June 20, 2012
The idea of conservatorships really came before the mainstream population a few years back when pop idol Britney Spears seemed to have an emotional breakdown right in front of the public eye. At that time, her father was named as her conservator. The term sounds like a babysitter, at best, or like a harsh authoritarian with financial power, at worst. So, what is a conservatorship, really?
A conservatorship in Sacramento or El Dorado County is ordered by the courts in cases where an individual is unable to make his or her own decisions—typically as they relate to finances and healthcare. When someone has been found unsuitable for such decisions, someone else is named to make them. This person is called the conservator. Someone who has been appointed to take care of financial matters, is called a “conservator of the estate,” and someone appointed to make personal and medical decisions is called a “conservator of the person.” (In some states, the person who makes personal decisions for someone who is incapacitated is referred to as the “guardian.”) One person may fill both roles.
Situations That Warrant a Conservatorship
Conservators are granted to people who have been found to be somehow “incapacitated.” In some states, this is also referred to as being a “protected person.” To fit the criteria, the person in question will generally need to have a mental impairment to the point that he or she cannot meet his or her own health and safety needs and/or be able to manage financial affairs well enough to support oneself or legal dependents.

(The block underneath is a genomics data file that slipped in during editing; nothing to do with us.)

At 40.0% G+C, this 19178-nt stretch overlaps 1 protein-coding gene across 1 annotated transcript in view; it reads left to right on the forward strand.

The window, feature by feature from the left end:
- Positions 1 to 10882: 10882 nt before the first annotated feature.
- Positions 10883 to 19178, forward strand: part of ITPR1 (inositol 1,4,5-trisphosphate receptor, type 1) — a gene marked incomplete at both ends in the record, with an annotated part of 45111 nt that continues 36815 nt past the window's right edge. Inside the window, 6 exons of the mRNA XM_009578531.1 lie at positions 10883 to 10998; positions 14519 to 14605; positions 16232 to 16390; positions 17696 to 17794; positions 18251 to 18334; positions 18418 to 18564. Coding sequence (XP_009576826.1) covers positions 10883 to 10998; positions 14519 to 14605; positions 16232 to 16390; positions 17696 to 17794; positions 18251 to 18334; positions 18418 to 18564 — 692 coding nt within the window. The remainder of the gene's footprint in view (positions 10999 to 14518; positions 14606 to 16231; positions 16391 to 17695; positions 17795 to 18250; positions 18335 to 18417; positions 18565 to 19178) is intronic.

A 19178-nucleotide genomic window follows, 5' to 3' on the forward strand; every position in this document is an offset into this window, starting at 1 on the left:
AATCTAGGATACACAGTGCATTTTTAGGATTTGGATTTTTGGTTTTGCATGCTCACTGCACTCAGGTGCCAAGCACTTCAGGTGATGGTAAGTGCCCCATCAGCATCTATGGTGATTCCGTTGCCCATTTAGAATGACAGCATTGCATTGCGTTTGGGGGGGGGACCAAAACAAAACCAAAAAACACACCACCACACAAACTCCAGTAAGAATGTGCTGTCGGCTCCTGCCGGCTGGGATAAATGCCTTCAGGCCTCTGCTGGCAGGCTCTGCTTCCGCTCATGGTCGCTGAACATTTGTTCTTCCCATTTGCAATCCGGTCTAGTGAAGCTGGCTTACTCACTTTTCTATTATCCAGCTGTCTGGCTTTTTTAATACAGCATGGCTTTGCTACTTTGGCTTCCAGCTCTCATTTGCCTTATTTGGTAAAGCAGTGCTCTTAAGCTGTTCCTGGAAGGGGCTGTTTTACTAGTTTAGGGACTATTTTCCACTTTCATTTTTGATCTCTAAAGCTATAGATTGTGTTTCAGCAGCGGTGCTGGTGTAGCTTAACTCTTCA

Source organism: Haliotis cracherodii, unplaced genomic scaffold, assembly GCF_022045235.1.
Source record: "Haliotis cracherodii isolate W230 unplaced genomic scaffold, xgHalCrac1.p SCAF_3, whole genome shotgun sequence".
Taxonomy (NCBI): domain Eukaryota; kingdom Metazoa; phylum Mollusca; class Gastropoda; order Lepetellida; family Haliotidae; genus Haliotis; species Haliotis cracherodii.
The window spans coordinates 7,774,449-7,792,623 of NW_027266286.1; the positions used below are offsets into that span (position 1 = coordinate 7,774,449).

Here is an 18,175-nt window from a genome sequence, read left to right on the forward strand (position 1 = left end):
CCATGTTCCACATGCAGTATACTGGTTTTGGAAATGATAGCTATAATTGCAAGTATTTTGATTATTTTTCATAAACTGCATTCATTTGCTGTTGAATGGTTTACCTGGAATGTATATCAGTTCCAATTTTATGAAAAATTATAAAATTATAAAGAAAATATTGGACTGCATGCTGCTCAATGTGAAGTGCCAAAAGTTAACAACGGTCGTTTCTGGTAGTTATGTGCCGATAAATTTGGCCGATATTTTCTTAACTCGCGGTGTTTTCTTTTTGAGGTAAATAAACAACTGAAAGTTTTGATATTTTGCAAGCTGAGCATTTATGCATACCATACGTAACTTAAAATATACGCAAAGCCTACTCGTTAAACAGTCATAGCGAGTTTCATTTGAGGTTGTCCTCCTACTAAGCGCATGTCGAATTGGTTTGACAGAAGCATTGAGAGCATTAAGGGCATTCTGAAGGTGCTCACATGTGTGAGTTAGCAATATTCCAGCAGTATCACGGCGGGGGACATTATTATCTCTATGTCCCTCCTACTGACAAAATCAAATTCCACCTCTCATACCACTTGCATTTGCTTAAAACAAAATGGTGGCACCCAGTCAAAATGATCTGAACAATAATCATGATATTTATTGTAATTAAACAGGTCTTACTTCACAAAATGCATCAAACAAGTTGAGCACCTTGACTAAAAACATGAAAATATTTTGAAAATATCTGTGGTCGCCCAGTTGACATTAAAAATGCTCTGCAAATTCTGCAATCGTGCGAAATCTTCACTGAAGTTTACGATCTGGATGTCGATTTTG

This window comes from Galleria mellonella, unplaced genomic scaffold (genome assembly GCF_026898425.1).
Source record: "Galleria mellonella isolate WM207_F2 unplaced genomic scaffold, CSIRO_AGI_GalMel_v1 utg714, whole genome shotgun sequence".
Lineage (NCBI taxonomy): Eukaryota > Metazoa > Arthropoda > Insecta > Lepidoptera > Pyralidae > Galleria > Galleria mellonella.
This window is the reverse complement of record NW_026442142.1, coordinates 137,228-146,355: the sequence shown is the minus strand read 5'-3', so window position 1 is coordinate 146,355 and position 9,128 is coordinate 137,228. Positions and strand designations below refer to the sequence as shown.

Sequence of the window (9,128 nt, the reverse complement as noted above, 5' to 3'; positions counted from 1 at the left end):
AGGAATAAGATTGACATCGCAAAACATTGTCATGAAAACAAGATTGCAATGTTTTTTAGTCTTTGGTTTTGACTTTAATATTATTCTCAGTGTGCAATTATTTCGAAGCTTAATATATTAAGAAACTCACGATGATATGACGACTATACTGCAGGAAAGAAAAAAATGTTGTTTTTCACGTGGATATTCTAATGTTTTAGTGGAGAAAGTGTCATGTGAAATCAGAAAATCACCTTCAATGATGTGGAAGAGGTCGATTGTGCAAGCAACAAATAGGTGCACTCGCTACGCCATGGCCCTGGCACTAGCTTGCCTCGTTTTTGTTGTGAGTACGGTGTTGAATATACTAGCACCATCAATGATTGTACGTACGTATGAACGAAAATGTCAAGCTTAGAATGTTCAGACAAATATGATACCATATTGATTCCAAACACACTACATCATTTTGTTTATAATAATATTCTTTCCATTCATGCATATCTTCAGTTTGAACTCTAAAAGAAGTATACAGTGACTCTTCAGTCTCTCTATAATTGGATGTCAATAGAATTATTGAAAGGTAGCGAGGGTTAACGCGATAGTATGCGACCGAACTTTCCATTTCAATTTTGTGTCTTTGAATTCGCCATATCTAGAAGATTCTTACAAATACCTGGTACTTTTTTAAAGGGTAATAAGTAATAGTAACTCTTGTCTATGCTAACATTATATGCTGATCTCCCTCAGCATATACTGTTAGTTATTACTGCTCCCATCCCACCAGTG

Again, the words mental impairment are key. Simply making bad choices or using bad judgment is not enough to warrant a conservatorship here in Sacramento. The final determination on whether or not a person fits the requirements is made only by a judge. The process can be started, however when a petition is filed with the courts asking for the appointment of a conservator. The request can be made by just about anyone who has an interest in your wellbeing, including yourself.
It is also permissible for any interested party to object to the need for a conservator or to question the choice of people considered for the role. It is usually the person’s spouse or child that is appointed.
Choosing Your Own Conservator
While the role of conservator is appointed by a judge according to specific laws, that doesn’t mean that an individual has no say in the matter of who will be in charge of the finances, medical, or personal care. The best course of action to ensure your wishes are followed is to work with an estate planning lawyer in advance to create a powers of attorney and medical directives. If you have these in place, you don’t need to go through the conservatorship process, as the person named within will already have been given the responsibility.